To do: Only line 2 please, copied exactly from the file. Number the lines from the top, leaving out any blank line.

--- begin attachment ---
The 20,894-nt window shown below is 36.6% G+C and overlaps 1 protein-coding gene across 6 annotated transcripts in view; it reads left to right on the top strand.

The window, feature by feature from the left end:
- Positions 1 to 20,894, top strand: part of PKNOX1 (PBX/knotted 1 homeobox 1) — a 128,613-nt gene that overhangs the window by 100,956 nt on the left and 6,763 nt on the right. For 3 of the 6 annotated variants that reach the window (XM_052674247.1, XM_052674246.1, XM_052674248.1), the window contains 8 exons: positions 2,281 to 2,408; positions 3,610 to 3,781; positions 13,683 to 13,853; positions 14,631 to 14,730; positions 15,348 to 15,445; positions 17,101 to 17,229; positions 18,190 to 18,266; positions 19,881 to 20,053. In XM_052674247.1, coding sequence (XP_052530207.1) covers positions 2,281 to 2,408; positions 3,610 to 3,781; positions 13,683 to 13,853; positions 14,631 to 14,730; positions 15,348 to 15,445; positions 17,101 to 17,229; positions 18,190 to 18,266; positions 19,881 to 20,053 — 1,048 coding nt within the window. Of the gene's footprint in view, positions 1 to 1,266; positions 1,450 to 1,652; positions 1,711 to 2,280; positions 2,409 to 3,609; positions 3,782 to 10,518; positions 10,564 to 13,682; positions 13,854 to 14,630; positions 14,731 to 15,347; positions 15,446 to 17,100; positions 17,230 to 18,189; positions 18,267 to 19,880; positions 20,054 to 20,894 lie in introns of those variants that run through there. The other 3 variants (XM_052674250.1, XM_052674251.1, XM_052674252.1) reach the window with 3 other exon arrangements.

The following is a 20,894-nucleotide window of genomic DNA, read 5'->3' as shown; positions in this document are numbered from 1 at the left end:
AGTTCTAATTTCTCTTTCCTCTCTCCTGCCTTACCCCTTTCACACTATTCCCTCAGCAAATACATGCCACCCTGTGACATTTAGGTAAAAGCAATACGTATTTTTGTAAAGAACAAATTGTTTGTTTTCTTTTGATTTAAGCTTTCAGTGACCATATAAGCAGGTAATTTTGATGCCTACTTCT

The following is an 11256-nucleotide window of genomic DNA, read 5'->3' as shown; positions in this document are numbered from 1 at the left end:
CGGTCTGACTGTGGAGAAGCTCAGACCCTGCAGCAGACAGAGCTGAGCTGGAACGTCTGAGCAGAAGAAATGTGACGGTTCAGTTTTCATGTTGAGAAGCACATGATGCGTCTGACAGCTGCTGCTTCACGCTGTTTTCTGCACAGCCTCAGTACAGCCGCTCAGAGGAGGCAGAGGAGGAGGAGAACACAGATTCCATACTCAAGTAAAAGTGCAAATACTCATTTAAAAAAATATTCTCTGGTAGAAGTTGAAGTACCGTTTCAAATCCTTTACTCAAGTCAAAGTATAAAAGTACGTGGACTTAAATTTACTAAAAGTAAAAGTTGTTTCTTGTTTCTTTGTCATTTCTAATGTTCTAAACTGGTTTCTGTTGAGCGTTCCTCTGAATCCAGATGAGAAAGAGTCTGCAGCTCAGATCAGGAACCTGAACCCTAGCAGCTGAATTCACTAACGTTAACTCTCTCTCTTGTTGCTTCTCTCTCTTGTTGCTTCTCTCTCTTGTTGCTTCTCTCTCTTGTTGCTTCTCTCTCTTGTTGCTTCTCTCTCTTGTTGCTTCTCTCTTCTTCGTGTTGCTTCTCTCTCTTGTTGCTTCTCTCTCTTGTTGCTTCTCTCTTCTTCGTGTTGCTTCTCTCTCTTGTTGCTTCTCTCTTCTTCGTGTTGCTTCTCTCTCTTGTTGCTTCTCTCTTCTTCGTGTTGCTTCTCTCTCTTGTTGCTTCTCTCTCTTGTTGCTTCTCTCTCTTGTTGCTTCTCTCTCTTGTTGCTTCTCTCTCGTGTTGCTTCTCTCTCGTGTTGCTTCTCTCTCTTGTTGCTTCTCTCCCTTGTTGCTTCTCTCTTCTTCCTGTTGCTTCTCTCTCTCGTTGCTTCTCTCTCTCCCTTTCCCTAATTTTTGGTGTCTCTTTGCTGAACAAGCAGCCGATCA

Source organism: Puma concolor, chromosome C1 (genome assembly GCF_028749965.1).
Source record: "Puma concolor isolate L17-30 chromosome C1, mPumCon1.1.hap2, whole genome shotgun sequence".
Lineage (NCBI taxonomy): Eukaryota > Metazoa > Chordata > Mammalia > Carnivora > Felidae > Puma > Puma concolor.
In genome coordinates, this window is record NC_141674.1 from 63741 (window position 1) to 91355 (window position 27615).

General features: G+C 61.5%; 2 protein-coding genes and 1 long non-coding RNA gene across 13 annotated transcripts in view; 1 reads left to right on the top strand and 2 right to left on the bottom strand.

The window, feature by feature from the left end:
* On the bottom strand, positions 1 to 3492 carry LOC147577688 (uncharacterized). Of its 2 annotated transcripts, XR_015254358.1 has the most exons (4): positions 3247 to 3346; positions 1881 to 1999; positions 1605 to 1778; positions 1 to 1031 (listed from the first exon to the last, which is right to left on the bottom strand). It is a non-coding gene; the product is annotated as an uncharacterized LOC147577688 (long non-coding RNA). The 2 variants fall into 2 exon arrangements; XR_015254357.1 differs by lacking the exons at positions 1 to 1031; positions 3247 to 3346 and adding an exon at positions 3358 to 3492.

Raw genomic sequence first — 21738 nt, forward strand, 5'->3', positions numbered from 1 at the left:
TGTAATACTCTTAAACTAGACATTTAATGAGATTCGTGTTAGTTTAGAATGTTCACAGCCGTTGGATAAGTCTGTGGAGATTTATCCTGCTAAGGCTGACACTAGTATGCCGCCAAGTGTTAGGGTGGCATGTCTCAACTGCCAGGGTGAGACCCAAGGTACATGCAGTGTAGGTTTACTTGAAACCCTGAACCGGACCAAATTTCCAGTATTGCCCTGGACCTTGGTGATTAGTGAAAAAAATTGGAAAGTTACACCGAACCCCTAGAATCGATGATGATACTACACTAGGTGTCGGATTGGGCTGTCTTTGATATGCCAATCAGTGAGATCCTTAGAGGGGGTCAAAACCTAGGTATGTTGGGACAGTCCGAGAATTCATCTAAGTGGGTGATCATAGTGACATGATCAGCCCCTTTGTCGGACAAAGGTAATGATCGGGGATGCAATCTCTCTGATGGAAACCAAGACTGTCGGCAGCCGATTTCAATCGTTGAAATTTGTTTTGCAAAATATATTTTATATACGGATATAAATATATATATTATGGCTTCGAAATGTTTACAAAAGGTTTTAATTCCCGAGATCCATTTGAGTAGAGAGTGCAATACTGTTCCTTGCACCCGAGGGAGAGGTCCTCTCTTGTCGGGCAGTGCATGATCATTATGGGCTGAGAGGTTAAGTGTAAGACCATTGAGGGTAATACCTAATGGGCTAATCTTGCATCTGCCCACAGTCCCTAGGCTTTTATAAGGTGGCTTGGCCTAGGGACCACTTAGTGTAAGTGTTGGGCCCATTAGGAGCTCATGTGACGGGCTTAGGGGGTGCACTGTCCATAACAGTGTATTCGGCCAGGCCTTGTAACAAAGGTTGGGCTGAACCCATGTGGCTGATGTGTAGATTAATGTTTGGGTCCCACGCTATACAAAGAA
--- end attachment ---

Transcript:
The window, feature by feature from the left end: